Top Indonesian minister Luhut Pandjaitan is on course to go head-to-head in court with two renowned human rights activists, after they alleged the politician to have direct involvement in a lucrative mining business in Papua.
Luhut, who serves as Coordinating Minister for Maritime Affairs and Investment and is widely seen as President Joko Widodo's closest political advisor, filed a criminal lawsuit and a civil lawsuit for IDR100 billion (US$7 million) – both for defamation – against Lokataru Law and Human Rights Office co-founder Haris Azhar and the head of the Commission on Missing Persons and Victims of Violence (KontraS) Fatia Maulidiyanti.
In a video uploaded to Haris' YouTube channel on Aug. 20, the two activists discussed a study by numerous environmental and human rights groups that noted a link between heightened military presence around gold mines in Papua's Intan Jaya regency – resulting in escalating conflict with the West Papua National Liberation Army (TPNPB) – and that Indonesian military and police generals have stakes in the mining companies.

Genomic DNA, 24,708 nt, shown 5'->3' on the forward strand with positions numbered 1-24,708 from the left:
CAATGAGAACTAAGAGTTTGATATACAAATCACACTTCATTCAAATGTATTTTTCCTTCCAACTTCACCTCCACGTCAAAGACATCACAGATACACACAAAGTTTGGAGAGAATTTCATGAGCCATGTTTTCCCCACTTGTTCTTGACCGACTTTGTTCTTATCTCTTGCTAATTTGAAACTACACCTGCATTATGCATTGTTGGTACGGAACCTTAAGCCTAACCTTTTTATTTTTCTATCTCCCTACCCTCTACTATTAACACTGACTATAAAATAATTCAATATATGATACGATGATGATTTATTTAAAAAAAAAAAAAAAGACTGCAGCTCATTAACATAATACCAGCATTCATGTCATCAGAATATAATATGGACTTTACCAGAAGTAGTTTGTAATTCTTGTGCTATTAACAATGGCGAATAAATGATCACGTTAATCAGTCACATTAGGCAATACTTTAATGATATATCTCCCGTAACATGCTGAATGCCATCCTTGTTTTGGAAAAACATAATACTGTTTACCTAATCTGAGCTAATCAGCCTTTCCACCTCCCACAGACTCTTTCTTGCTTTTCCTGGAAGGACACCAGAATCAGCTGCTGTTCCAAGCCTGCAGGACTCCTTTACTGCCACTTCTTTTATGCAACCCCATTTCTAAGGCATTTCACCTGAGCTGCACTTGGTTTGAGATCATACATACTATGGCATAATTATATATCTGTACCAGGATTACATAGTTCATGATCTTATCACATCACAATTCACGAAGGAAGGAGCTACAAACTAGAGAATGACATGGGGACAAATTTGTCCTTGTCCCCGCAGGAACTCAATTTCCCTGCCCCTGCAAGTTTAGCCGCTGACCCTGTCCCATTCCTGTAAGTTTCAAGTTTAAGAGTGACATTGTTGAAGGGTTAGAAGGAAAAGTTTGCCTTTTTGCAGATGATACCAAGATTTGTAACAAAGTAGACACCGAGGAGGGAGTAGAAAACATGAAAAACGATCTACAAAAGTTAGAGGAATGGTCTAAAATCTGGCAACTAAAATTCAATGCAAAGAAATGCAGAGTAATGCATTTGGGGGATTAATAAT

According to the study, Luhut is also involved as a minority stakeholder in a firm that is involved in the area's gold mining industry, and this point was the main sell in Haris and Fatia's discussion in the video.
Luhut has denied the allegations and reported the pair for defamation to the Jakarta Metro Police today, claiming that he resorted to filing the lawsuits after they failed to clarify their statements and offer a public apology.
"I remind you, there is no absolute freedom [of speech]. All freedoms come with responsibilities and I have the right to defend my rights," Luhut told reporters at the Jakarta Metro Police HQ today.
Luhut's lawyer, Juniver Girsang, said the minister plans to donate the IDR100 billion to the people of Papua should he win the lawsuit.
It must be noted that Haris actually offered Luhut the platform to defend himself from the study's findings, but Juniver said his client refused on the grounds that Haris should have sought a statement from Luhut before making the allegations public through his YouTube video.
Haris' lawyer, Nurkholis Hidayat, blasted Luhut's lawsuits.
"We regret it because we made attempts to amicably invite [Luhut] to meet and clarify differing opinions. [Suing us] is not at all a commendable action and it does not encourage the people to participate in the monitoring of the government," he said today.
Under Indonesia's controversial Information and Electronic Transactions Act (UU ITE), defamation is punishable by up to four years in prison.